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Can’t See The SOA For The Clouds

It has been quite a week for SOA. First, TheServerSide published a presentation delivered at their recent Java conference by Rod Johnson from VMware in which he essentially accused SOA of being a fad. Normally this is the kind of comment people would overlook; however, Rod, who is SVP, Middleware and GM of the SpringSource division at VMware, is very well regarded in the Java community, so his comments certainly carry weight.

First to cry foul was Dave Linthicum writing in Infoworld, who made the important point that “SOA is something you do” whereas “cloud computing is a computing model.” Joe McKendrick at ZDnet quickly followed up, adding that “too much work has gone into SOA over too many years at companies to relegate it to “artificial fad” status.“

To be fair to Rod, his actual statement is as follows:

If you look at the industry over the past few years, the way in which cloud computing is spoken of today is the way in which SOA was spoken of four or five years ago. I think with respect to SOA, it really was a fad. It was something that is very sound at an architectural practice level, but in terms of selling product, it was really an artificial, marketing created, concept.

And in many ways, it is hard to disagree with him. As a SOA vendor, I’m as guilty as anyone of… um… perhaps being overly enthusiastic in my support of SOA. So it’s perhaps not surprising that it would all lead to an eventual backlash. Anne Thomas Manes was certainly the most effective at calling us all out a few years ago.

Putting hype cycles behind us though, it would be a shame to miss the real impact that SOA has had in the enterprise. I would argue that SOA is in fact a great success, because while the term may have gone out of fashion, we have absorbed the ideas it described. I don’t need to write about the vision of SOA anymore; my customers seem to know it and practice the concepts without calling it such. And I don’t seem to need to evangelize my own SOA products the way I once did, simply because people accept SOA Gateways as the architectural best practice for run time governance.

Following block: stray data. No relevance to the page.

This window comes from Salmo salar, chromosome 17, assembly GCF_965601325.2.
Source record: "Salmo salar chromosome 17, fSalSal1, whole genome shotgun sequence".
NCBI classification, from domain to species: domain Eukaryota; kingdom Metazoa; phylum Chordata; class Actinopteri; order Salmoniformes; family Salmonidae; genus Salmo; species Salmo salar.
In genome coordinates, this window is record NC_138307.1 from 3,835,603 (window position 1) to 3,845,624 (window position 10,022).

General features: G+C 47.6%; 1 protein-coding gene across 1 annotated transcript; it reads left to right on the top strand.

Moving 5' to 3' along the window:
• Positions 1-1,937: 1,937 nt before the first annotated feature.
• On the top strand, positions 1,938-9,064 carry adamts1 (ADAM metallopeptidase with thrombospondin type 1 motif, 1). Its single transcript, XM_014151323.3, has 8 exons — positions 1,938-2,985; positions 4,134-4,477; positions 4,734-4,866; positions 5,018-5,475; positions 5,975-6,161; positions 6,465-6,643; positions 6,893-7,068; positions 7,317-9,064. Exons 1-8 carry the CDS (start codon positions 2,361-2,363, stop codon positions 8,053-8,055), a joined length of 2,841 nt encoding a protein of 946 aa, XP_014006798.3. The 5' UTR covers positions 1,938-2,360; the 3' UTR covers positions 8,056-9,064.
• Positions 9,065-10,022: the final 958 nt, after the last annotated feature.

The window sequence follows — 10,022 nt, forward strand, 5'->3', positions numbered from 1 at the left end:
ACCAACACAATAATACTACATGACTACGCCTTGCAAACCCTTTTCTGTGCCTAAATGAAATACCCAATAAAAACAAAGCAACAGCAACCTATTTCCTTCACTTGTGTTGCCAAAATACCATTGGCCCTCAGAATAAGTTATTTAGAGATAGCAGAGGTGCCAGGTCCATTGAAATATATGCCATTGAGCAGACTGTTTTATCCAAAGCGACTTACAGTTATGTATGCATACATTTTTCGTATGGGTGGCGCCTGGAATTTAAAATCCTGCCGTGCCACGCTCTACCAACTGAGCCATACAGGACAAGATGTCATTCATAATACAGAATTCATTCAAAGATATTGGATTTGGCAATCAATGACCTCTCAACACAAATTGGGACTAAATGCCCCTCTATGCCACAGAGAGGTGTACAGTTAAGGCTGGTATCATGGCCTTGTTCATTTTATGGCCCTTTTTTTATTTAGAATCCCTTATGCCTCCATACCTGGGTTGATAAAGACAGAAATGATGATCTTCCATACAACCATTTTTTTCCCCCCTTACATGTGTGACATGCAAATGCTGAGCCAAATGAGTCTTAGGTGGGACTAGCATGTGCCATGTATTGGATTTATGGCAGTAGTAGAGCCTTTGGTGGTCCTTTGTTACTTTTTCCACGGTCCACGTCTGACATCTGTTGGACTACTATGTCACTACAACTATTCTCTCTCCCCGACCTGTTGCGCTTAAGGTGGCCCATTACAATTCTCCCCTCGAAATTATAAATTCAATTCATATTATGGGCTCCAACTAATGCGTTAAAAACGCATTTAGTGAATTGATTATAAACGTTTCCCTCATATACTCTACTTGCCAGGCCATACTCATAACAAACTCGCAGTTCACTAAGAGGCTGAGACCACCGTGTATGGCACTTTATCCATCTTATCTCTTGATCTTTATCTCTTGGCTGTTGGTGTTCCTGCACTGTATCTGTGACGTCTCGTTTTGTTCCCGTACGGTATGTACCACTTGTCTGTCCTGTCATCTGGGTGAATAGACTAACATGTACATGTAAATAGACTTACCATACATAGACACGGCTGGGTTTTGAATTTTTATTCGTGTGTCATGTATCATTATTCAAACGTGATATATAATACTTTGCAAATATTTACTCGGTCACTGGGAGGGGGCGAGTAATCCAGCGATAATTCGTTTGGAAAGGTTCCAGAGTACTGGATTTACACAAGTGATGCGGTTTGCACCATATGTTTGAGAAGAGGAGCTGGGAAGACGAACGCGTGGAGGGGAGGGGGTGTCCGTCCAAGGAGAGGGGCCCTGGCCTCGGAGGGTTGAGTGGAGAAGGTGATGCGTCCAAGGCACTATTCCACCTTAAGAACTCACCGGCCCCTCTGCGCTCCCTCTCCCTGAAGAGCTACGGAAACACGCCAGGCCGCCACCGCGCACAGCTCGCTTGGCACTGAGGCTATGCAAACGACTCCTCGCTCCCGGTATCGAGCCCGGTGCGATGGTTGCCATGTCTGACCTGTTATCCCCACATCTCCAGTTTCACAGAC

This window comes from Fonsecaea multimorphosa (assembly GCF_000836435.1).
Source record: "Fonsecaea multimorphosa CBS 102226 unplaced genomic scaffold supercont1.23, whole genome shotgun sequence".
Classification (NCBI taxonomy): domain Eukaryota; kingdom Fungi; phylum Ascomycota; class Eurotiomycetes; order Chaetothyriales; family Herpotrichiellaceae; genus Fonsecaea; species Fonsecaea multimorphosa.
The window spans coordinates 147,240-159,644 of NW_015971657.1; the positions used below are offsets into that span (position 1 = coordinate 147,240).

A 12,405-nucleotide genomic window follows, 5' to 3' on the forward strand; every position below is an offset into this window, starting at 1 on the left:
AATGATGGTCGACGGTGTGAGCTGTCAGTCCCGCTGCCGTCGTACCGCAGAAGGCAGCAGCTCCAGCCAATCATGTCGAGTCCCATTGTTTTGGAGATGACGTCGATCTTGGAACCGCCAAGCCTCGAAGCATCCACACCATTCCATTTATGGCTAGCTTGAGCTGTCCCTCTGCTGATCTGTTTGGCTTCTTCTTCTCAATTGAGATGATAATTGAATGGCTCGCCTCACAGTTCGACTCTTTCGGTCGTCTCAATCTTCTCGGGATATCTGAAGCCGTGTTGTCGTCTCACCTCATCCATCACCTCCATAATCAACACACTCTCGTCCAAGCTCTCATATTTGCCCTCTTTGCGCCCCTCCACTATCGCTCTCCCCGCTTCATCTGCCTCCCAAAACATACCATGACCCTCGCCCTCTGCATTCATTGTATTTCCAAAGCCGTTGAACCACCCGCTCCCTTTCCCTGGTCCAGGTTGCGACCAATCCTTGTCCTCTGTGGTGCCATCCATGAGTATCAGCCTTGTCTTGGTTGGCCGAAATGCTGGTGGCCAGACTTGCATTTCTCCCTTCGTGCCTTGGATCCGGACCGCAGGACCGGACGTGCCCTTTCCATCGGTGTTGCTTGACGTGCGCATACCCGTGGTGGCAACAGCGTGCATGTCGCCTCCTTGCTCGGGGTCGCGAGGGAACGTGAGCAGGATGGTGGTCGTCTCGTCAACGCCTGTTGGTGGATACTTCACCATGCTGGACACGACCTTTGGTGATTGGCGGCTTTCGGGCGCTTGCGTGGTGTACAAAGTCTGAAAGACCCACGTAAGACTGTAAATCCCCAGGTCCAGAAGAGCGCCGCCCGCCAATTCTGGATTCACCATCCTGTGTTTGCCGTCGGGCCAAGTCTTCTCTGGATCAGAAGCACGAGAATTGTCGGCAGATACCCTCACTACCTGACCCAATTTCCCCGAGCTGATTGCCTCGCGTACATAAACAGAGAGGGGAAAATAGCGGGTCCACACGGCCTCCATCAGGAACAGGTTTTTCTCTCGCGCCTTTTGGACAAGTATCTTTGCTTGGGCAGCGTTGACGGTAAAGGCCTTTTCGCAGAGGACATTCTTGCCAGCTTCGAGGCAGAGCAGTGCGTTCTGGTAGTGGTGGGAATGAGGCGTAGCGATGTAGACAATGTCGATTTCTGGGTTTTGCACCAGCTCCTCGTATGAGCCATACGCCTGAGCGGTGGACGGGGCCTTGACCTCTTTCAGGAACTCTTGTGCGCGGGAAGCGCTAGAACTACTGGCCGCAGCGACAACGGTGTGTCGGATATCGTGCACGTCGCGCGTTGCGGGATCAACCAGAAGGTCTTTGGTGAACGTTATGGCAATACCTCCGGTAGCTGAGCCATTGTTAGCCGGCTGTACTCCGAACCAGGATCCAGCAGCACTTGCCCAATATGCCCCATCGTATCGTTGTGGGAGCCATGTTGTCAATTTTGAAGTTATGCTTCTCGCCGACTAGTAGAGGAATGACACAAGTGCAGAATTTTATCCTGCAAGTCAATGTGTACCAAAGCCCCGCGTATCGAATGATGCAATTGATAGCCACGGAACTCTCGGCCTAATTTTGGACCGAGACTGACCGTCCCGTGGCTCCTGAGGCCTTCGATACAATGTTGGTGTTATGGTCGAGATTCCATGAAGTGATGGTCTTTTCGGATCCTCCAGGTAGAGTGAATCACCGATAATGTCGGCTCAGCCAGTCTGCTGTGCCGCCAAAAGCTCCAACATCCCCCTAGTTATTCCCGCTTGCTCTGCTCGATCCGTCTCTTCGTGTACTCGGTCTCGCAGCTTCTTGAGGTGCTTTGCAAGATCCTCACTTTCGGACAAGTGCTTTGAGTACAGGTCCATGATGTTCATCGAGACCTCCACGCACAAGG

This seems to be supported by an article Forrester analyst Randy Hefner published in CIO later in the week. In it, he describes the results of a survey they conducted earlier in the year. Randy writes:

organizations that use SOA for strategic business transformation must be on to something because they are much more satisfied with SOA than those that do not use SOA for strategic business transformation.

Randy’s report examines the use of SOA—apparently in its full three letter glory—as a tool to transform business. It’s a good article because he manages to distill so much of the theory and hand waving that turned people off into some concrete, prescriptive actions that just make sense.

He closes with this insight:

SOA policy management is an advanced area of architecture design, and policy-based control of services is the business-focused SOA practice that takes the greatest amount of SOA experience and expertise. Forrester first published its vision for SOA policy management three years ago, knowing it would take a while to mature in the industry, and indications are that interest in SOA policy increased significantly this year over previous years.

Given my own experience over the last year, I would agree entirely, and suggest that we are there.


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K. Scott Morrison is the Chief Technology Officer and Chief Architect at Layer 7 Technologies, where he is leading a team developing the next generation of security infrastructure for cloud computing and SOA. An architect and developer of highly scalable, enterprise systems for over 20 years, Scott has extensive experience across industry sectors as diverse as health, travel and transportation, and financial services. He has been a Director of Architecture and Technology at Infowave Software, a leading maker of wireless security and acceleration software for mobile devices, and was a senior architect at IBM. Before shifting to the private sector, Scott was with the world-renowned medical research program of the University of British Columbia, studying neurodegenerative disorders using medical imaging technology.

Scott is a dynamic, entertaining and highly sought-after speaker. His quotes appear regularly in the media, from the New York Times, to the Huffington Post and the Register. Scott has published over 50 book chapters, magazine articles, and papers in medical, physics, and engineering journals. His work has been acknowledged in the New England Journal of Medicine, and he has published in journals as diverse as the IEEE Transactions on Nuclear Science, the Journal of Cerebral Blood Flow, and Neurology. He is the co-author of the graduate text Cloud Computing, Principles, Systems and Applications published by Springer, and is on the editorial board of Springer’s new Journal of Cloud Computing Advances, Systems and Applications (JoCCASA). He co-authored both Java Web Services Unleashed and Professional JMS. Scott is an editor of the WS-I Basic Security Profile (BSP), and is co-author of the original WS-Federation specification. He is a recent co-author of the Cloud Security Alliance’s Security Guidance for Critical Areas of Focus in Cloud Computing, and an author of that organization’s Top Threats to Cloud Computing research. Scott was recently a featured speaker for the Privacy Commission of Canada’s public consultation into the privacy implications of cloud computing. He has even lent his expertise to the film and television industry, consulting on a number of features including the X-Files. Scott’s current interests are in cloud computing, Web services security, enterprise architecture and secure mobile computing—and of course, his wife and two great kids.

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